Pittsburgh Rebooted Heinz College Helps the Steel City to Reinvent Itselfhttp://www.heinz.cmu.edu/news/news-detail/index.aspx?nid=3864Image associated with news releasePittsburgh Rebooted: Heinz College Helps the Steel City to Reinvent Itself

http://www.heinz.cmu.edu/news/news-detail/index.aspx?nid=3864Mon, 31 Aug 2016 12:26:00 GMThttp://www.heinz.cmu.edu/news/news-detail/image.aspx?width=250&mar=1&id=10271Pittsburgh Rebooted  | Heinz College Helps the Steel City to Reinvent Itself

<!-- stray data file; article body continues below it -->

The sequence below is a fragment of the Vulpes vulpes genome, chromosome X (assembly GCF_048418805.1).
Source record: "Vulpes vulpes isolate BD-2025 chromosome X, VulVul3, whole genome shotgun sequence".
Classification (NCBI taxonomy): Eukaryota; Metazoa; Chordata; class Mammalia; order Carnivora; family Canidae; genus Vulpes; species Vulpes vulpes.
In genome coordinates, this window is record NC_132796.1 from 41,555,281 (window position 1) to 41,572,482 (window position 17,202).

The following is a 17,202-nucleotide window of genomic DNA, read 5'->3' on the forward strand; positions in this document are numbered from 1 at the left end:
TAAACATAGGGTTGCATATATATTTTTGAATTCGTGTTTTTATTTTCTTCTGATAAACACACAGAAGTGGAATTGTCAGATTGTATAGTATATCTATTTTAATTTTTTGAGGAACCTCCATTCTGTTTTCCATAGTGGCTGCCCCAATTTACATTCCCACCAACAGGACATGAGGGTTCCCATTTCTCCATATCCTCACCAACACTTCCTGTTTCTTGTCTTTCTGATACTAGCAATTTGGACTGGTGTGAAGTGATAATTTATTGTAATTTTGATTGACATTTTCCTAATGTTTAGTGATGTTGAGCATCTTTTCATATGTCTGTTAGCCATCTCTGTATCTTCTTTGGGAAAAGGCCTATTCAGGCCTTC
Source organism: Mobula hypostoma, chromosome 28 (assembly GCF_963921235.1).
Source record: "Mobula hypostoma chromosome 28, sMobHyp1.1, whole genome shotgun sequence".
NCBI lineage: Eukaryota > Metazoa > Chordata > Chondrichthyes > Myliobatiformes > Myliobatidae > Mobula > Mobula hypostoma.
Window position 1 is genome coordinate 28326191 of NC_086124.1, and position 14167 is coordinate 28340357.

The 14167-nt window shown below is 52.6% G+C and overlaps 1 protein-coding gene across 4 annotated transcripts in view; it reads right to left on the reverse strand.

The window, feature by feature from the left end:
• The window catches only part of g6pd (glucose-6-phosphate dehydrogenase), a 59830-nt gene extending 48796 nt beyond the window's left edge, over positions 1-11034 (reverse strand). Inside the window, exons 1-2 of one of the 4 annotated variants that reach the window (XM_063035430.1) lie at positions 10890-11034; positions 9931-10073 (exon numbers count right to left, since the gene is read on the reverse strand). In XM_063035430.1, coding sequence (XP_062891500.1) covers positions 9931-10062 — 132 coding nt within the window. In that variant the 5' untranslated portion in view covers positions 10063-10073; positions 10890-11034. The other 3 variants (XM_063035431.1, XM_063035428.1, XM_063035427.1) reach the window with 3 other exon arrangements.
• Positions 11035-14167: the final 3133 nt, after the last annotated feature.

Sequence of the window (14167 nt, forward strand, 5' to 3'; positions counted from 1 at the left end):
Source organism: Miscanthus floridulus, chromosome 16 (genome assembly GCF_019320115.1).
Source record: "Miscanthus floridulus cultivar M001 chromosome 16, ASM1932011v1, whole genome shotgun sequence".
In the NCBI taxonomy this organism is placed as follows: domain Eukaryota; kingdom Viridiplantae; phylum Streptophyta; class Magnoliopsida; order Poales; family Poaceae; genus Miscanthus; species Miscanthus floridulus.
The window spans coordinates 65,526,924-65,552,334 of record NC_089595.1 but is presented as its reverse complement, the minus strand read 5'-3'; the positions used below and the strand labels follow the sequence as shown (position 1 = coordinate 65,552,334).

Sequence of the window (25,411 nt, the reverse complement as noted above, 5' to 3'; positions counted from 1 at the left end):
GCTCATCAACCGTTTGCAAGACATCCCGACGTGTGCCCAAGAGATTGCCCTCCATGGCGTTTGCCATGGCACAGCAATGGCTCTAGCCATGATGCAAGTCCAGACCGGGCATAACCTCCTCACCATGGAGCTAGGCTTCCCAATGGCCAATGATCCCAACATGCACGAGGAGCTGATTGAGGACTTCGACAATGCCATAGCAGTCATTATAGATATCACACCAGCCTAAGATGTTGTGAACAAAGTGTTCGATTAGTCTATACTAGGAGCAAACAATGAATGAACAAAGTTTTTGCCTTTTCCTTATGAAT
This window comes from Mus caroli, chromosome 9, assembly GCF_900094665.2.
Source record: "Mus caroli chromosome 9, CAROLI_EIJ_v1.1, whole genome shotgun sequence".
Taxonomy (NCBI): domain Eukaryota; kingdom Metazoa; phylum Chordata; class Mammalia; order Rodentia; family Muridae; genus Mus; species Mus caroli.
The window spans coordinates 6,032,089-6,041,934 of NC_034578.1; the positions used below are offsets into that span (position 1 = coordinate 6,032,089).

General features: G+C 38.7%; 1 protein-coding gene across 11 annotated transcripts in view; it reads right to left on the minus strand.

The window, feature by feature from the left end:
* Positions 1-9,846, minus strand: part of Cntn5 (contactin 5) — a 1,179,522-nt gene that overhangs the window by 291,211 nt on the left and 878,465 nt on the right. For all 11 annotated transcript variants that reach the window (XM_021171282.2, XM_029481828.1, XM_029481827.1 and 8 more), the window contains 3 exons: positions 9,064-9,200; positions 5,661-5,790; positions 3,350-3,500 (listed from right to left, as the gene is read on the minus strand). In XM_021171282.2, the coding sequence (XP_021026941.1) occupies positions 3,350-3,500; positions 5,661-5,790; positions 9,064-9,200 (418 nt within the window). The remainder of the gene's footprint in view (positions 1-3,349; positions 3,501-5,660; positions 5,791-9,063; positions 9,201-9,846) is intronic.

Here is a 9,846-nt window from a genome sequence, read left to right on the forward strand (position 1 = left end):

Police, Violence, and Data The BlackLivesMatter Movementhttp://www.heinz.cmu.edu/news/news-detail/index.aspx?nid=3860Image associated with news releaseIn the wake of recent incidences of lethal violence involving law enforcement officials in Baton Rouge, Falcon Heights, and Dallas, we sat down with Nagin to talk to him about what factors led to these events, why there is apparent mistrust between citizens and law enforcement officials, and what policy, research, and training measures can be taken to help prevent these situations in the future.